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Fire officially announce relocation, ownership change

The Fire are heading back to downtown Chicago and they will be under new management when they get there.

As was reported earlier this week, the Chicago Fire came to an agreement with the Chicago Park District board to seal a permanent move to Soldier Field in 2020. The team played their home games from 1997 until moving to Bridgeview after the 2005 season. They played in the western suburb of Naperville for the entire 2002 season and first part of 2003 while Soldier Field was being renovated.

The Fire averaged 17,238 fans in their last season downtown, more than all but one of their seasons in Bridgeview. They last played there in 2011, when a friendly against Manchester United drew a near capacity crowd. The 2017 MLS All Star Game against Real Madrid also drew a nearly sold out audience at Soldier Field.

The team will also be under new ownership next season. The club announced chairman and owner Andrew Hauptman sold his share of the team to local businessman Joe Mansueto, who will now serve as the club’s chairman and be the sole owner of the team.

“What the Fire has achieved has been transformational for the club and the city of Chicago,” Hauptman said in a statement. “We’ve significantly increased soccer’s presence and built an ecosystem that rivals any club across North America. I’m extremely proud of the positioning of the club at this historic juncture. I know that the next step of returning to Soldier Field will make Chicago proud and I look forward to cheering on Joe, the club and its supporters as they continue this legacy.”

As for Mansueto, he comes to the Fire after serving as the executive chairman of Morningstar, a Chicago based investment research firm. He served as the firm’s CEO until stepping down in 2016. He also owns also owns Inc and Fast Company magazines and is on the board of the Art Institute of Chicago and Northwestern Memorial Hospital.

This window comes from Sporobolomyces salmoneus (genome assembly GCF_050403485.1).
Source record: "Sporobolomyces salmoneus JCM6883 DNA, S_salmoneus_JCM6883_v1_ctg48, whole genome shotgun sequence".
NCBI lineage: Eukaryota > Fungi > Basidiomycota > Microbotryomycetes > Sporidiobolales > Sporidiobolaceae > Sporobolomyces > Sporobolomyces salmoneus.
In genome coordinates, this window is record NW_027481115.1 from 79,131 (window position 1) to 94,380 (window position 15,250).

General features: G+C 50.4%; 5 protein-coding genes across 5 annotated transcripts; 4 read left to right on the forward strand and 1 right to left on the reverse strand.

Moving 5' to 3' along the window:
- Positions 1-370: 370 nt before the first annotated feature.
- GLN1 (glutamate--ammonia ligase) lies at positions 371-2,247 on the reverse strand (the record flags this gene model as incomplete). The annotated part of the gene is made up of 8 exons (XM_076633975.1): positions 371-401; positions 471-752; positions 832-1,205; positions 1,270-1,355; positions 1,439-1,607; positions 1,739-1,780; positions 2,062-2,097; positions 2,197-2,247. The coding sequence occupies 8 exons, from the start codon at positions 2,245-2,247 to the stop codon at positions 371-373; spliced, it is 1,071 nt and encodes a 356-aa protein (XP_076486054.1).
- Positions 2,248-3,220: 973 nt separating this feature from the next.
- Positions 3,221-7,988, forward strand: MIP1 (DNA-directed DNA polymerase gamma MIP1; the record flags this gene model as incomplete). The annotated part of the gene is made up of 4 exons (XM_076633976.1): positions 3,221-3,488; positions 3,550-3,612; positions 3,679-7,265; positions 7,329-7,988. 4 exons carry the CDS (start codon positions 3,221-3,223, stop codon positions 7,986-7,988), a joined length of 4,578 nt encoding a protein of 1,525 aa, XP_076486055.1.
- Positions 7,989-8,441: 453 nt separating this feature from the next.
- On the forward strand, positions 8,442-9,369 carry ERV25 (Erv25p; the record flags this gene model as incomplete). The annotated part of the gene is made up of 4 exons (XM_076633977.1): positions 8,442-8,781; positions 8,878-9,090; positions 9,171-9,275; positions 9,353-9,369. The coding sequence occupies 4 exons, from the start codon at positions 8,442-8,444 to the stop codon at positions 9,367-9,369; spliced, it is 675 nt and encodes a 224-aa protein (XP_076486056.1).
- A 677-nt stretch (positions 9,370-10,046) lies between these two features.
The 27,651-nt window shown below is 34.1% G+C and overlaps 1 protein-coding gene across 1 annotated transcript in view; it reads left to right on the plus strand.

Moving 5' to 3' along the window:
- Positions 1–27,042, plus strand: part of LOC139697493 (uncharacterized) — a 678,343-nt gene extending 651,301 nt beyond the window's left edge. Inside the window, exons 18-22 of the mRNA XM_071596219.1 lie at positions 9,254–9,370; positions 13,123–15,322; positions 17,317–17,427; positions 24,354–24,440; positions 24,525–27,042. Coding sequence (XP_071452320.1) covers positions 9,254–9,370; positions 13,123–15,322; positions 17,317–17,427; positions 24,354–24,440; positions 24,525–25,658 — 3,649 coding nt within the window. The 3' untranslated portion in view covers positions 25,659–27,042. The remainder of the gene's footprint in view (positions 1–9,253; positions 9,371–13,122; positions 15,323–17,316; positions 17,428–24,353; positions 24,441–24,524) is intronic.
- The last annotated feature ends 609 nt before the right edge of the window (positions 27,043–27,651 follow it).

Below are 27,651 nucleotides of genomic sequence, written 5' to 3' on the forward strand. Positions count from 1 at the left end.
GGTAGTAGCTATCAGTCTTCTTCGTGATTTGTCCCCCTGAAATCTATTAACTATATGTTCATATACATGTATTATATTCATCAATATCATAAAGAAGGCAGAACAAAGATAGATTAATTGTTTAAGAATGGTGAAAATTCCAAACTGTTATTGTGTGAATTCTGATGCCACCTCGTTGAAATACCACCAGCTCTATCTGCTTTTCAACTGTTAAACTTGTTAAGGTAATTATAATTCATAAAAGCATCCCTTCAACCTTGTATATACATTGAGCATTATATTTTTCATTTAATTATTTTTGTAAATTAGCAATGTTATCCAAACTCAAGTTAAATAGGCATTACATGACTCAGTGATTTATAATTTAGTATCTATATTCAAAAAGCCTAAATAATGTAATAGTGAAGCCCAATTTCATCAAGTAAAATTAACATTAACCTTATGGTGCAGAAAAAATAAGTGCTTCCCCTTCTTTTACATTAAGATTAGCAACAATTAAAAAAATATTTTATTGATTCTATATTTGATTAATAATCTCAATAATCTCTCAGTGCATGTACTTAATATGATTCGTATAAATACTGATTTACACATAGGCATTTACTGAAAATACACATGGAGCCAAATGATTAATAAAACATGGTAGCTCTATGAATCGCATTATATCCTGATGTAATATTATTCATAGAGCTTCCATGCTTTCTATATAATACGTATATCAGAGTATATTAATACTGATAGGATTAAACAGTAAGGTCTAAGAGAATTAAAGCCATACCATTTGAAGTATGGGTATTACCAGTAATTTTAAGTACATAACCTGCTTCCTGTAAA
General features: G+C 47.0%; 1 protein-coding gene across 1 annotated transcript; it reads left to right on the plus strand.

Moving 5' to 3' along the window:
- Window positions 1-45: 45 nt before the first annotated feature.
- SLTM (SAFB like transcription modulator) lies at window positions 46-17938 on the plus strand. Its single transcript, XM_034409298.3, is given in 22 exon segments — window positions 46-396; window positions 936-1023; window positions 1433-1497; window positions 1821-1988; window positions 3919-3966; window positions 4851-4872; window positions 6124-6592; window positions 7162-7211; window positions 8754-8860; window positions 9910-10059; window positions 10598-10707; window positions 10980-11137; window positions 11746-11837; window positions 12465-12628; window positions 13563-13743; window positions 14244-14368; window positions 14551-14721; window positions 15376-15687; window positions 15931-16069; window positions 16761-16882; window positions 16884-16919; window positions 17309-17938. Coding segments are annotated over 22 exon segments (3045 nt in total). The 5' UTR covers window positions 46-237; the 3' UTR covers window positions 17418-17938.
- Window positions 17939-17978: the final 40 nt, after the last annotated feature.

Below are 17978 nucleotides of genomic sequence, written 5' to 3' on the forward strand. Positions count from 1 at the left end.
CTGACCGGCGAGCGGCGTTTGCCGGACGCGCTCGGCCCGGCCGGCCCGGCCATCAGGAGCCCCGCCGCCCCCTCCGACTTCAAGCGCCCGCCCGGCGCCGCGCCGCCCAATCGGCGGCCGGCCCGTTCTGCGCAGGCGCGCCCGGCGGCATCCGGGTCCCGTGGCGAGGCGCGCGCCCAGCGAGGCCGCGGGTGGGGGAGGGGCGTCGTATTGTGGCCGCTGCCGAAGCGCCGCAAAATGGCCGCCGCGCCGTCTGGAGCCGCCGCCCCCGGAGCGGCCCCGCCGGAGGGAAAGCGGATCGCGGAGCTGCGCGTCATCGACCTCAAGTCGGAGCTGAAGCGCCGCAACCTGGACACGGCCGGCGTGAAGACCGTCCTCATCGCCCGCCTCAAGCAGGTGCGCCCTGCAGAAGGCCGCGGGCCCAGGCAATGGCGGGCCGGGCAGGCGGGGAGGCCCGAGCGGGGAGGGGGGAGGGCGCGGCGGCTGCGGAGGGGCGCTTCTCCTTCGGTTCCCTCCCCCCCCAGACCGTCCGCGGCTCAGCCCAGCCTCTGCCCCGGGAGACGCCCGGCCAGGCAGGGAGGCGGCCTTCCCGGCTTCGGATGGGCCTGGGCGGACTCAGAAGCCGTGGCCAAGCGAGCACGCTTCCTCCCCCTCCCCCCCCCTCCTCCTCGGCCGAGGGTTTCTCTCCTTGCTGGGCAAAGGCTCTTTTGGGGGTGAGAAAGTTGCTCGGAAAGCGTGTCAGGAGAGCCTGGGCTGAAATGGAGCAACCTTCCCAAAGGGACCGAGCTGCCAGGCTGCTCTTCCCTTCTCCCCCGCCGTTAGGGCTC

“I joined Andrew as a partner because he developed a tremendous platform for continued soccer growth across Chicago and beyond,” Mansueto said in a team issued press release. “He and the entire organization have worked tirelessly to dramatically increase the profile of the Chicago Fire Soccer Club, MLS and the game overall and have left a wonderful legacy for our city. The timing of this transaction couldn’t be better as we return the world’s game to the city I love. Andrew and his family will always be part of the Fire family that he cares so very much about.”


  1. I was stationed in Great Lakes, IL for a few years with my family. We would make the trip to Bridgeview to watch my Dynamo take down without disappointment the Fire. The drive was far, and having to pay toll road fees limited how much we were willing to pay to watch the Fire loose. There was was nothing around for post-game hangout. With transit system in Chicago, people as far as Waukegan will be willing to come to the games. Soccer specific stadium is the plan but not in some remote suburb.

  2. Can someone explain to me please just what the hell happened here. Chicago Fire built a soccer specific stadium, and now only a few years later are abandoning their soccer specific stadium (which is what every single MLS team needs if the league wants to be making moves to be more legit), paying 65 million to do so, and now sharing with a football stadium?

    Honestly looking for explanation as to why build a stadium just to leave it. My head is in a blender but perhaps someone can break it down for me.

  3. My questions are what valuation did they use?
    And how many show up now that they are in a 60k stadium right in Chicago?

    Because nothing screams “it is easier to have a first year than it is to sustain” more than the Chicago failure. ( I am not insulting the fans, you are the bright spot of soccer in this country )

  4. I don’t know anything about Joe, and investment guys always scare me a little when it comes to buying the team for the right reasons, but these words from Mansueto seem pretty positive and hopefully he’ll get Chicago pointed in the right direction again.


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